The World Economic Forum (WEF) has set out the most-severe global risks we face over the next 10 years. But can UK organisations mitigate the risk of climate change and damage to the environment by balancing the needs of nature and the economy?
The 2023 Global Risk Report from the World Economic Forum is a sobering read for anyone responsible for the ESG in a big organisation. The Global Risk Report identifies the major risks to economies and societies over a two-year and 10-year period. It’s based on a survey of more than 1,200 risk experts from academia, business and government.
Most-severe global risk
For the next two years, they perceive that the top-10 global risks ranked by severity will be heavily influenced by socio-economic factors such as the aftermath of the pandemic, the global cost-of-living crisis and war in Europe (see figure 1).
Fast forward 10 years, however, and five out of the top six risks will relate to climate change and damage caused to the environment by human activity, including a new category of ‘biodiversity loss and eco-system collapse’.
According to the WEF, ‘together, these [environmental risks] are converging to shape a unique, uncertain and turbulent decade to come’.
Turbulent risk profile
For UK organisations, this turbulent risk profile will create a default state of churn surrounding their ESG action plans.
What’s more, national governments are more likely to seek change within business and local authorities through legislation, penalties and incentives.
For example, the UK Government is already pushing ahead with the Retained EU Law (Revocation and Reform) Bill. By the end of 2023, this seeks to remove, revise or retain the body of EU-derived law currently in force, which forms the basis for most environmental regulation in this country.
Aspirations for ESG
In our experience, most organisations are sincere when it comes to their ESG aspirations.
But with the Global Risk Report in mind, they might find that identifying the right pathway towards a more responsible future will prove increasingly difficult.
At Middlemarch, we work with a number of Tier 1 construction contractors on major infrastructure projects such as highways maintenance and new build, helping them to meet their commitments to the ESG.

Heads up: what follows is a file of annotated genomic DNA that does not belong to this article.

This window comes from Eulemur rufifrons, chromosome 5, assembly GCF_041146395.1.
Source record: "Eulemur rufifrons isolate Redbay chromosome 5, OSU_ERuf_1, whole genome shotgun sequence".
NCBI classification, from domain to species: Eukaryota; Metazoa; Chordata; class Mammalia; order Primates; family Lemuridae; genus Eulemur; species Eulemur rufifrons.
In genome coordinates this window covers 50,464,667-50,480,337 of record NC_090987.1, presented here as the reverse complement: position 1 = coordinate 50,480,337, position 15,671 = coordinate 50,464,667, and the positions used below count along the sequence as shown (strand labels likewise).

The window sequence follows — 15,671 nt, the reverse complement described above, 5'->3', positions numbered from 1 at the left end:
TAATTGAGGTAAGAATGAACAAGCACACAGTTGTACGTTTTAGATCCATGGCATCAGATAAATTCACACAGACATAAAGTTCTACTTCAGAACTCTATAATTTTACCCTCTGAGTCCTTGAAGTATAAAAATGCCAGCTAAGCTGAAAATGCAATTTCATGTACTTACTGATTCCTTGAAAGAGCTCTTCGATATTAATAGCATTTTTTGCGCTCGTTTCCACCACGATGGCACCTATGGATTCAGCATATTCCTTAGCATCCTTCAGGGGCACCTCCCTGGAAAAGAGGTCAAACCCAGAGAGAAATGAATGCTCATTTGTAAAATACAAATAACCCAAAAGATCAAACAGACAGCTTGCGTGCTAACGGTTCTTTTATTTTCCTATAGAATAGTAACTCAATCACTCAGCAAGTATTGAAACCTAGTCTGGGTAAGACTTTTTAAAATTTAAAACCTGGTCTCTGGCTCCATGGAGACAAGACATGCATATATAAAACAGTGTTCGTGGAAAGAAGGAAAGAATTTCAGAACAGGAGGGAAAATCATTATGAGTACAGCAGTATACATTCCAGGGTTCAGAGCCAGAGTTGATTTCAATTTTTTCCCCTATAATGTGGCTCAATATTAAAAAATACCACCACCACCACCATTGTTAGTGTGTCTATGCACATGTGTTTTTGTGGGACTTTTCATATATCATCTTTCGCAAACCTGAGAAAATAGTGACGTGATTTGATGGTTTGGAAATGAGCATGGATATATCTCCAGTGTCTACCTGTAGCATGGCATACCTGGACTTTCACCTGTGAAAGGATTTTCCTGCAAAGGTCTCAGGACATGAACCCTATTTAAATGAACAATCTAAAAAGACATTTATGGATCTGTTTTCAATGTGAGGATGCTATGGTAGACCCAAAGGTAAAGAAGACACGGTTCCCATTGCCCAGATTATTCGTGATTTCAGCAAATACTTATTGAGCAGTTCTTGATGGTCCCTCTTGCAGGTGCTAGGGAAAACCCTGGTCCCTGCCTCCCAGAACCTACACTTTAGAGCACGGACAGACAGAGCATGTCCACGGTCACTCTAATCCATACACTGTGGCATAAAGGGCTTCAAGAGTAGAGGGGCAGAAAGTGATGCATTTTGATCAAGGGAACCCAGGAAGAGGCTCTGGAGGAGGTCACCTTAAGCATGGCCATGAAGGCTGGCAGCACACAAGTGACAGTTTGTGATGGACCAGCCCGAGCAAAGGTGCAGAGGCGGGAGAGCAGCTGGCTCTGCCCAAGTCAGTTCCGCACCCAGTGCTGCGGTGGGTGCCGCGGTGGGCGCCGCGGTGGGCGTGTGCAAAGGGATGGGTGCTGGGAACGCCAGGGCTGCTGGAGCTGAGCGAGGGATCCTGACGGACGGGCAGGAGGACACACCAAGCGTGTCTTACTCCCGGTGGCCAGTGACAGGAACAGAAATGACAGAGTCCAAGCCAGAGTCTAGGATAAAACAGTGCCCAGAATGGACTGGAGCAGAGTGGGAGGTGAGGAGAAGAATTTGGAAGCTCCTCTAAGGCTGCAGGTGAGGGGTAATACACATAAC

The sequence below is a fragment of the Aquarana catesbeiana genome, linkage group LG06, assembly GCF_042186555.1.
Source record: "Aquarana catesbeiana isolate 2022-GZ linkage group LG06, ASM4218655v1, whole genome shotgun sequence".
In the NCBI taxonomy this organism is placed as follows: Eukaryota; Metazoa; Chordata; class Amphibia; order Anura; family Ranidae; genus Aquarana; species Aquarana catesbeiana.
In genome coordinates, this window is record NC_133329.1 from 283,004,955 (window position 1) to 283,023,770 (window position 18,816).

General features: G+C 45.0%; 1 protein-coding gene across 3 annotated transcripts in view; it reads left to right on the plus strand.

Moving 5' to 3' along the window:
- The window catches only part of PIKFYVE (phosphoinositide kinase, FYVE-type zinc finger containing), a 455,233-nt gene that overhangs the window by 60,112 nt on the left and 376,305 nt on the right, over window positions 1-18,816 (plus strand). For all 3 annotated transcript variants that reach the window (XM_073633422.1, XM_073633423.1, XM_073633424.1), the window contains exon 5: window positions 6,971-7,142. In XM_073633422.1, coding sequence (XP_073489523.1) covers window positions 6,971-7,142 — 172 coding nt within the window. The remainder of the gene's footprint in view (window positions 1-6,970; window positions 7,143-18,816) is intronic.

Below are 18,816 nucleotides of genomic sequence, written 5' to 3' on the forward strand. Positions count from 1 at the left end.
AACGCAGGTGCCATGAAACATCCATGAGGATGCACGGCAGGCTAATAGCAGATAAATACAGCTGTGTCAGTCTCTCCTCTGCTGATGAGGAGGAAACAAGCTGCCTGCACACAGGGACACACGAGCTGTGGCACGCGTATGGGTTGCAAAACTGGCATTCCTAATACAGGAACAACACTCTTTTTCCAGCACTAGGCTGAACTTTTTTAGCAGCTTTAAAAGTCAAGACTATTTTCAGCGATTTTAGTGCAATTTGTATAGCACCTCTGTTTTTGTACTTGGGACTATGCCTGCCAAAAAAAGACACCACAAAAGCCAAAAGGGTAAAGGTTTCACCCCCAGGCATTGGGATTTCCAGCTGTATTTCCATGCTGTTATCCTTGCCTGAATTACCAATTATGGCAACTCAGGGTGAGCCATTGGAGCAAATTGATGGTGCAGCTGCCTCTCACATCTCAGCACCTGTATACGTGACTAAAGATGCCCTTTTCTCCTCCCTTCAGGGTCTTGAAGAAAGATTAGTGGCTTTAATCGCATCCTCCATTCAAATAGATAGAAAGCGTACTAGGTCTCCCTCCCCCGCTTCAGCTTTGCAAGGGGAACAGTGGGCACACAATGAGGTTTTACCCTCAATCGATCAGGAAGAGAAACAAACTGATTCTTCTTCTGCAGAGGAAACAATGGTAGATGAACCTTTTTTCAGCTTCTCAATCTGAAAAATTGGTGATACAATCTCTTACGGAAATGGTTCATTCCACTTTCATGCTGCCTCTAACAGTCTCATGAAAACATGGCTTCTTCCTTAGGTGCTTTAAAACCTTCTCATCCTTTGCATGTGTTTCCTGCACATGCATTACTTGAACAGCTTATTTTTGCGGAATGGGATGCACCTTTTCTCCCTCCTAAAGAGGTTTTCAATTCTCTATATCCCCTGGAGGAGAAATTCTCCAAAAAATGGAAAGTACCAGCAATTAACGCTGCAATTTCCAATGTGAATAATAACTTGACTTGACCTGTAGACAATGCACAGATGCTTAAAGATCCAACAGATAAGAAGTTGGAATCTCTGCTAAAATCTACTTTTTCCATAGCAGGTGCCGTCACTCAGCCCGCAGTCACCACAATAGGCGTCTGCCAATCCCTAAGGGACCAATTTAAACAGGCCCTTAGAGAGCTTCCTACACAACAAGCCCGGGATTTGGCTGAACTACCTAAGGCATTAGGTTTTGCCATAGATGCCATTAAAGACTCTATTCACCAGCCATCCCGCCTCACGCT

The good news for nature is that most of these companies embrace the need to make changes well before this becomes mandatory. For example, they’ve had measures in place for some time to reduce their carbon footprint.
These contractors typically work to standard, embedded processes that allow them to operate efficiently and consistently across the whole of the business.
They’re also using the same, responsible methodology for the ESG as they would typically use for operational factors such as recruitment, quality and health and safety.
Part of a Wildlife Trust
Middlemarch is the largest environment consultancy in the country that’s owned by a Wildlife Trust. This means we’re ideally positioned to work with integrity on balancing the needs of nature with the needs of an organisation’s stakeholders and shareholders.
We can help organisations deploy ecological best practice to maximise the commercial opportunities within their schemes, while limiting the risk to the environment and their reputation.
In an increasingly turbulent world, that has to be a sound approach, not only for the UK and global economies, but also for the ESG.
Find out more
(i) World Economic Forum
(ii) Retained EU Law Revocation and reform Bill
Download the World Economic Form Global Risk Report.
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